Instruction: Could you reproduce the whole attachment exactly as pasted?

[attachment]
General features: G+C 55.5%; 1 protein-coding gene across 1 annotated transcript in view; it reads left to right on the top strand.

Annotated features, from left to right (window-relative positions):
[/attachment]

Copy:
General features: G+C 55.5%; 1 protein-coding gene across 1 annotated transcript in view; it reads left to right on the top strand.

Annotated features, from left to right (window-relative positions):